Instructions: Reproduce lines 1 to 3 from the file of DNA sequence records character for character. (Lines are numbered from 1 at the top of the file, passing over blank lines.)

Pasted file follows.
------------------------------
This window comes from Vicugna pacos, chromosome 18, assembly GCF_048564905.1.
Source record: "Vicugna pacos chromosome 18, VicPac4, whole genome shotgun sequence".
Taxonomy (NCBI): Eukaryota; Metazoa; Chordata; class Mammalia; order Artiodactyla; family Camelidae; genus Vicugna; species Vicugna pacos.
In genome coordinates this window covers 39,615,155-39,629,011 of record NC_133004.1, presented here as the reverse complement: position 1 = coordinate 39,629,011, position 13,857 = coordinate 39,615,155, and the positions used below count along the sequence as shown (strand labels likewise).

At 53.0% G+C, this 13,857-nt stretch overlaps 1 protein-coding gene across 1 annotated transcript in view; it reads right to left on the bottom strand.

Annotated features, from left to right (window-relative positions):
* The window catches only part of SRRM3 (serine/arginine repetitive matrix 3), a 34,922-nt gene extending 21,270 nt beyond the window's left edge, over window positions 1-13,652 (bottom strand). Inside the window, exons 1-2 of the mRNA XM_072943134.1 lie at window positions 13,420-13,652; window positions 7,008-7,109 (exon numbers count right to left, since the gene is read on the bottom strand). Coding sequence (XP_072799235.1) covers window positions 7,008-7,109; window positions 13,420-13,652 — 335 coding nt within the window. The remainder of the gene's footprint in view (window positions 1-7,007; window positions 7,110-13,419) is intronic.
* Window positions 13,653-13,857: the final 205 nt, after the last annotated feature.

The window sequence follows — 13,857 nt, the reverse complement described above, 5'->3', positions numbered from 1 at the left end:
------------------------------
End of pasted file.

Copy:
This window comes from Vicugna pacos, chromosome 18, assembly GCF_048564905.1.
Source record: "Vicugna pacos chromosome 18, VicPac4, whole genome shotgun sequence".
Taxonomy (NCBI): Eukaryota; Metazoa; Chordata; class Mammalia; order Artiodactyla; family Camelidae; genus Vicugna; species Vicugna pacos.